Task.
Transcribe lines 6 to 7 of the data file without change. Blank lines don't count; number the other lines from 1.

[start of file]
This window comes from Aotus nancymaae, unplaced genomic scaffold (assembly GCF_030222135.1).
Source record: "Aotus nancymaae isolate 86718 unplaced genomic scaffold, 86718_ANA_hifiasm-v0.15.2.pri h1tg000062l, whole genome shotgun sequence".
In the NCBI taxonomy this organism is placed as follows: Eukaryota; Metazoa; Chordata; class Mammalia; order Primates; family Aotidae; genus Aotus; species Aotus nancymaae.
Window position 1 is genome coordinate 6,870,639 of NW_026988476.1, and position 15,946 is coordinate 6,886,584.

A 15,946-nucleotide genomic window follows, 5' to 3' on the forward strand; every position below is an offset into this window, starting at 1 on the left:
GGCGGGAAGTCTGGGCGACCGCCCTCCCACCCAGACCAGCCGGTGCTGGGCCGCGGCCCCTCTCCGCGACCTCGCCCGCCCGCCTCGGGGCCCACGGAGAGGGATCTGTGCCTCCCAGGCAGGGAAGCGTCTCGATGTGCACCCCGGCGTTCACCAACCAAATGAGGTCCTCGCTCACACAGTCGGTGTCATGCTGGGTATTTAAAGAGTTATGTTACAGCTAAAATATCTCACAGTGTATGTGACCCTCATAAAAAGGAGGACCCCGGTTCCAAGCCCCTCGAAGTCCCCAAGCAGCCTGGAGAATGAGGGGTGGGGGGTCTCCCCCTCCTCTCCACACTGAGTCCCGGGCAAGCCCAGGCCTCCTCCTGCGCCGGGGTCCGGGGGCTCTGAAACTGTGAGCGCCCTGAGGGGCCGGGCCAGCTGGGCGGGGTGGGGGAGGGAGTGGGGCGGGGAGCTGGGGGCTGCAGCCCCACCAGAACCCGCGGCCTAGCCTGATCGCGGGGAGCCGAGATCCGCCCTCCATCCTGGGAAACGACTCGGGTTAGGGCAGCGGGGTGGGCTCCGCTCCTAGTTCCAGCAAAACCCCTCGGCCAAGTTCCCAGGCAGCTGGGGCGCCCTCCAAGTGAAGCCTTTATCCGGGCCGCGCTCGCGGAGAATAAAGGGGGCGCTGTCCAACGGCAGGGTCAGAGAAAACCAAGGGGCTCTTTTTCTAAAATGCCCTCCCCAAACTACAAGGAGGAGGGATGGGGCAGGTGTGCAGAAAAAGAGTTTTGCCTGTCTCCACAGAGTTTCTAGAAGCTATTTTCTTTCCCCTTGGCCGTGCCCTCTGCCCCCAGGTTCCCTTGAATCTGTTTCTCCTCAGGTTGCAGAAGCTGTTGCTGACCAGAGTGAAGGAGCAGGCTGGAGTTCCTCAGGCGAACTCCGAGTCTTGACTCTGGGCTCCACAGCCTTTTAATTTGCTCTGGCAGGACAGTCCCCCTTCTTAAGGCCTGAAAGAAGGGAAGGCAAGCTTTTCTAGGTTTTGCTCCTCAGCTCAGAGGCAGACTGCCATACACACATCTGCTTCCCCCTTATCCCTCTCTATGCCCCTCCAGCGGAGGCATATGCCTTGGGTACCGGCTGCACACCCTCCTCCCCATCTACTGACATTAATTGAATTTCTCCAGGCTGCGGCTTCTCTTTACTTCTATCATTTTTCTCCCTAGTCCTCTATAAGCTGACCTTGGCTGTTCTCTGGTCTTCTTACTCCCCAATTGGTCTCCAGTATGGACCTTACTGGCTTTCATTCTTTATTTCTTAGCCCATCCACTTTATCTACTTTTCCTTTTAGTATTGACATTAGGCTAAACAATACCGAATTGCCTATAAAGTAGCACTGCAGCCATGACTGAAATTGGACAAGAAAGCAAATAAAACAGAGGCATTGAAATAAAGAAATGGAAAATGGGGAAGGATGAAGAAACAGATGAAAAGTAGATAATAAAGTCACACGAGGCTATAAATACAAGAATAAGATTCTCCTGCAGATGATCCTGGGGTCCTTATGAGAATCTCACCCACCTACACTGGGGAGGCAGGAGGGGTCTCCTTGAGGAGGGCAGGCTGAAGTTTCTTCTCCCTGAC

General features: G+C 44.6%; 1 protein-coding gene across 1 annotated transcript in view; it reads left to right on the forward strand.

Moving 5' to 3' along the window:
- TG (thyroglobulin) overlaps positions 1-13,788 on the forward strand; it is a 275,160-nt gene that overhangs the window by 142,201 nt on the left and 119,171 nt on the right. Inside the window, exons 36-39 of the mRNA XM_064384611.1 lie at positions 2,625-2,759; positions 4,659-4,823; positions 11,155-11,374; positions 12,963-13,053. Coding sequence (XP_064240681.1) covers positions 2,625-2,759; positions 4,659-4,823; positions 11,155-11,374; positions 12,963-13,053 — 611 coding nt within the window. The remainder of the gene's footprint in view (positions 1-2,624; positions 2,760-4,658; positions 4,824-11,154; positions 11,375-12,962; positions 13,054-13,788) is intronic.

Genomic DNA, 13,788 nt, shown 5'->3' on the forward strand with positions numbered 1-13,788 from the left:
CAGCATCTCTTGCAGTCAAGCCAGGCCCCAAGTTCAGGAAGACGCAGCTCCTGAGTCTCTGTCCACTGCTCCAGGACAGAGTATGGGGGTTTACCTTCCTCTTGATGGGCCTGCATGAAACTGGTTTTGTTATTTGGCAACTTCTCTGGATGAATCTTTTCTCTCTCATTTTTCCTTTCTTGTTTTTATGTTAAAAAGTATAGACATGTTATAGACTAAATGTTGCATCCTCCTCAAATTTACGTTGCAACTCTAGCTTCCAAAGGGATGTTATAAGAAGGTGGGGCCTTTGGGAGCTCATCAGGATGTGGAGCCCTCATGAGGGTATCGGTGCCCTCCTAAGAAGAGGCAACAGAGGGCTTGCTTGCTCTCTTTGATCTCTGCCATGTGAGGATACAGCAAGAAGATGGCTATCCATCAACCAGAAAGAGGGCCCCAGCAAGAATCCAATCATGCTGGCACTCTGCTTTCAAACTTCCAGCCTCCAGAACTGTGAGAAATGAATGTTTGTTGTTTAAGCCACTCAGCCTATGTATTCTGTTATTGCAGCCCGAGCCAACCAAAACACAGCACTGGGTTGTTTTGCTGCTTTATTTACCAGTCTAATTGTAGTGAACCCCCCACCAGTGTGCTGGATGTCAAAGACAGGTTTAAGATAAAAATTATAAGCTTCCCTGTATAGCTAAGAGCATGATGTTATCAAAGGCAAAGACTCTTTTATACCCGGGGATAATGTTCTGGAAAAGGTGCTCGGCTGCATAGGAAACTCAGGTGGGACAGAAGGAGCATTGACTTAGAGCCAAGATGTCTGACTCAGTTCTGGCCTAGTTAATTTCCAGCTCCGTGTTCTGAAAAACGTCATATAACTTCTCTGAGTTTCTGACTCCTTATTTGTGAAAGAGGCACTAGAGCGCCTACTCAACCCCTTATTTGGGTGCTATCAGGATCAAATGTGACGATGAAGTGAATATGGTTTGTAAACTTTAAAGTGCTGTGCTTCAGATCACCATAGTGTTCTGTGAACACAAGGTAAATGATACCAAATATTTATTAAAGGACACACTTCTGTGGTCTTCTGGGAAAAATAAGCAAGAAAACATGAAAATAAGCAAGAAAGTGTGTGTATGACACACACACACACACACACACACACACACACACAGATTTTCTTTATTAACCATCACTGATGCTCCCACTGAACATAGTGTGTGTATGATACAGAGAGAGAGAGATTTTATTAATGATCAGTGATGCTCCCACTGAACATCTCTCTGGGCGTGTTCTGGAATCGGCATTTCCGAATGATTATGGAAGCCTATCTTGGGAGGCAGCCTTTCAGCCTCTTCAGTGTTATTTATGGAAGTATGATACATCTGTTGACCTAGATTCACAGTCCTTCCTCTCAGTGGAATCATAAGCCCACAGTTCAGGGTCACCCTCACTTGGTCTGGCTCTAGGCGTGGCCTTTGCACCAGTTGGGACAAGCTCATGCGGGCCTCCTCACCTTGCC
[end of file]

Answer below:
GGCGGGAAGTCTGGGCGACCGCCCTCCCACCCAGACCAGCCGGTGCTGGGCCGCGGCCCCTCTCCGCGACCTCGCCCGCCCGCCTCGGGGCCCACGGAGAGGGATCTGTGCCTCCCAGGCAGGGAAGCGTCTCGATGTGCACCCCGGCGTTCACCAACCAAATGAGGTCCTCGCTCACACAGTCGGTGTCATGCTGGGTATTTAAAGAGTTATGTTACAGCTAAAATATCTCACAGTGTATGTGACCCTCATAAAAAGGAGGACCCCGGTTCCAAGCCCCTCGAAGTCCCCAAGCAGCCTGGAGAATGAGGGGTGGGGGGTCTCCCCCTCCTCTCCACACTGAGTCCCGGGCAAGCCCAGGCCTCCTCCTGCGCCGGGGTCCGGGGGCTCTGAAACTGTGAGCGCCCTGAGGGGCCGGGCCAGCTGGGCGGGGTGGGGGAGGGAGTGGGGCGGGGAGCTGGGGGCTGCAGCCCCACCAGAACCCGCGGCCTAGCCTGATCGCGGGGAGCCGAGATCCGCCCTCCATCCTGGGAAACGACTCGGGTTAGGGCAGCGGGGTGGGCTCCGCTCCTAGTTCCAGCAAAACCCCTCGGCCAAGTTCCCAGGCAGCTGGGGCGCCCTCCAAGTGAAGCCTTTATCCGGGCCGCGCTCGCGGAGAATAAAGGGGGCGCTGTCCAACGGCAGGGTCAGAGAAAACCAAGGGGCTCTTTTTCTAAAATGCCCTCCCCAAACTACAAGGAGGAGGGATGGGGCAGGTGTGCAGAAAAAGAGTTTTGCCTGTCTCCACAGAGTTTCTAGAAGCTATTTTCTTTCCCCTTGGCCGTGCCCTCTGCCCCCAGGTTCCCTTGAATCTGTTTCTCCTCAGGTTGCAGAAGCTGTTGCTGACCAGAGTGAAGGAGCAGGCTGGAGTTCCTCAGGCGAACTCCGAGTCTTGACTCTGGGCTCCACAGCCTTTTAATTTGCTCTGGCAGGACAGTCCCCCTTCTTAAGGCCTGAAAGAAGGGAAGGCAAGCTTTTCTAGGTTTTGCTCCTCAGCTCAGAGGCAGACTGCCATACACACATCTGCTTCCCCCTTATCCCTCTCTATGCCCCTCCAGCGGAGGCATATGCCTTGGGTACCGGCTGCACACCCTCCTCCCCATCTACTGACATTAATTGAATTTCTCCAGGCTGCGGCTTCTCTTTACTTCTATCATTTTTCTCCCTAGTCCTCTATAAGCTGACCTTGGCTGTTCTCTGGTCTTCTTACTCCCCAATTGGTCTCCAGTATGGACCTTACTGGCTTTCATTCTTTATTTCTTAGCCCATCCACTTTATCTACTTTTCCTTTTAGTATTGACATTAGGCTAAACAATACCGAATTGCCTATAAAGTAGCACTGCAGCCATGACTGAAATTGGACAAGAAAGCAAATAAAACAGAGGCATTGAAATAAAGAAATGGAAAATGGGGAAGGATGAAGAAACAGATGAAAAGTAGATAATAAAGTCACACGAGGCTATAAATACAAGAATAAGATTCTCCTGCAGATGATCCTGGGGTCCTTATGAGAATCTCACCCACCTACACTGGGGAGGCAGGAGGGGTCTCCTTGAGGAGGGCAGGCTGAAGTTTCTTCTCCCTGAC

General features: G+C 44.6%; 1 protein-coding gene across 1 annotated transcript in view; it reads left to right on the forward strand.